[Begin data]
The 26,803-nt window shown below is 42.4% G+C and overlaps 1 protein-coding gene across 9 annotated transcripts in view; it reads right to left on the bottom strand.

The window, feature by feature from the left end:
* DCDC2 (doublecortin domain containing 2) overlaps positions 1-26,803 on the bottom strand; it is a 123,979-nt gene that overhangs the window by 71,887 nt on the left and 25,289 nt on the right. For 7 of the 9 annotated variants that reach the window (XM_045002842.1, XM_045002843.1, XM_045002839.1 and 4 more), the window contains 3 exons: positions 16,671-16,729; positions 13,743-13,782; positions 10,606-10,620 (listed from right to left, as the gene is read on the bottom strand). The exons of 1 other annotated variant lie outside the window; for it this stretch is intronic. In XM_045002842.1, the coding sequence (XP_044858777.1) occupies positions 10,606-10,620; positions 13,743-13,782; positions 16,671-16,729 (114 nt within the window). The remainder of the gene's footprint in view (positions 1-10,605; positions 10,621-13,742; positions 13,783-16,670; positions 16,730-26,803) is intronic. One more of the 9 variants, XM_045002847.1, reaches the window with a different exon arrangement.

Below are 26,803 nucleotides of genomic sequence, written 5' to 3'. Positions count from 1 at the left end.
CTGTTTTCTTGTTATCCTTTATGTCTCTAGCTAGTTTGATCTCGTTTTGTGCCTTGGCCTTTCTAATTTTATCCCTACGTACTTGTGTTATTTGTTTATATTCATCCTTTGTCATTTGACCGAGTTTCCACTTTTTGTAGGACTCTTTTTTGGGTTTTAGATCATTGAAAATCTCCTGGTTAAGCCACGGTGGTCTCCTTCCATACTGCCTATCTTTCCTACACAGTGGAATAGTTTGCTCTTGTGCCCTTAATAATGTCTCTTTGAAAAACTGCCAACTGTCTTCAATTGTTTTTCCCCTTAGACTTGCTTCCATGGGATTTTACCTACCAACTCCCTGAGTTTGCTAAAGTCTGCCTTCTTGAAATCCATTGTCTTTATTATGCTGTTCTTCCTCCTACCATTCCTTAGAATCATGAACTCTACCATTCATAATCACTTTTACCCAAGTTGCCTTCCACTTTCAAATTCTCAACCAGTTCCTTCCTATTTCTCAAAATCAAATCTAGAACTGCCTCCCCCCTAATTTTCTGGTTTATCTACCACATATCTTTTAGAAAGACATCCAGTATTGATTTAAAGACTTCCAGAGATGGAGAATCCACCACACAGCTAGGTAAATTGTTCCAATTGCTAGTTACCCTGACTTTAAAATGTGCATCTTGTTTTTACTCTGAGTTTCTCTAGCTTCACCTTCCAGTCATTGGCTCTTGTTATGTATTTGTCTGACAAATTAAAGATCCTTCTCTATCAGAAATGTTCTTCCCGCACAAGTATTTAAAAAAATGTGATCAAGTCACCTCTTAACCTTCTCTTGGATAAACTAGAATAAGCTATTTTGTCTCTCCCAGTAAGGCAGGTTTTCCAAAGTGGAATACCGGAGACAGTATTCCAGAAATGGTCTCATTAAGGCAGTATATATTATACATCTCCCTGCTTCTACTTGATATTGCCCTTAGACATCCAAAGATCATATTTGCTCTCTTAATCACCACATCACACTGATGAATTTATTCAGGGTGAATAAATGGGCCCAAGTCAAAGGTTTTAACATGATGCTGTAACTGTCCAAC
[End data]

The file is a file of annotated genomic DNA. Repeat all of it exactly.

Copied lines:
The 26,803-nt window shown below is 42.4% G+C and overlaps 1 protein-coding gene across 9 annotated transcripts in view; it reads right to left on the bottom strand.

The window, feature by feature from the left end:
* DCDC2 (doublecortin domain containing 2) overlaps positions 1-26,803 on the bottom strand; it is a 123,979-nt gene that overhangs the window by 71,887 nt on the left and 25,289 nt on the right. For 7 of the 9 annotated variants that reach the window (XM_045002842.1, XM_045002843.1, XM_045002839.1 and 4 more), the window contains 3 exons: positions 16,671-16,729; positions 13,743-13,782; positions 10,606-10,620 (listed from right to left, as the gene is read on the bottom strand). The exons of 1 other annotated variant lie outside the window; for it this stretch is intronic. In XM_045002842.1, the coding sequence (XP_044858777.1) occupies positions 10,606-10,620; positions 13,743-13,782; positions 16,671-16,729 (114 nt within the window). The remainder of the gene's footprint in view (positions 1-10,605; positions 10,621-13,742; positions 13,783-16,670; positions 16,730-26,803) is intronic. One more of the 9 variants, XM_045002847.1, reaches the window with a different exon arrangement.

Below are 26,803 nucleotides of genomic sequence, written 5' to 3'. Positions count from 1 at the left end.
CTGTTTTCTTGTTATCCTTTATGTCTCTAGCTAGTTTGATCTCGTTTTGTGCCTTGGCCTTTCTAATTTTATCCCTACGTACTTGTGTTATTTGTTTATATTCATCCTTTGTCATTTGACCGAGTTTCCACTTTTTGTAGGACTCTTTTTTGGGTTTTAGATCATTGAAAATCTCCTGGTTAAGCCACGGTGGTCTCCTTCCATACTGCCTATCTTTCCTACACAGTGGAATAGTTTGCTCTTGTGCCCTTAATAATGTCTCTTTGAAAAACTGCCAACTGTCTTCAATTGTTTTTCCCCTTAGACTTGCTTCCATGGGATTTTACCTACCAACTCCCTGAGTTTGCTAAAGTCTGCCTTCTTGAAATCCATTGTCTTTATTATGCTGTTCTTCCTCCTACCATTCCTTAGAATCATGAACTCTACCATTCATAATCACTTTTACCCAAGTTGCCTTCCACTTTCAAATTCTCAACCAGTTCCTTCCTATTTCTCAAAATCAAATCTAGAACTGCCTCCCCCCTAATTTTCTGGTTTATCTACCACATATCTTTTAGAAAGACATCCAGTATTGATTTAAAGACTTCCAGAGATGGAGAATCCACCACACAGCTAGGTAAATTGTTCCAATTGCTAGTTACCCTGACTTTAAAATGTGCATCTTGTTTTTACTCTGAGTTTCTCTAGCTTCACCTTCCAGTCATTGGCTCTTGTTATGTATTTGTCTGACAAATTAAAGATCCTTCTCTATCAGAAATGTTCTTCCCGCACAAGTATTTAAAAAAATGTGATCAAGTCACCTCTTAACCTTCTCTTGGATAAACTAGAATAAGCTATTTTGTCTCTCCCAGTAAGGCAGGTTTTCCAAAGTGGAATACCGGAGACAGTATTCCAGAAATGGTCTCATTAAGGCAGTATATATTATACATCTCCCTGCTTCTACTTGATATTGCCCTTAGACATCCAAAGATCATATTTGCTCTCTTAATCACCACATCACACTGATGAATTTATTCAGGGTGAATAAATGGGCCCAAGTCAAAGGTTTTAACATGATGCTGTAACTGTCCAAC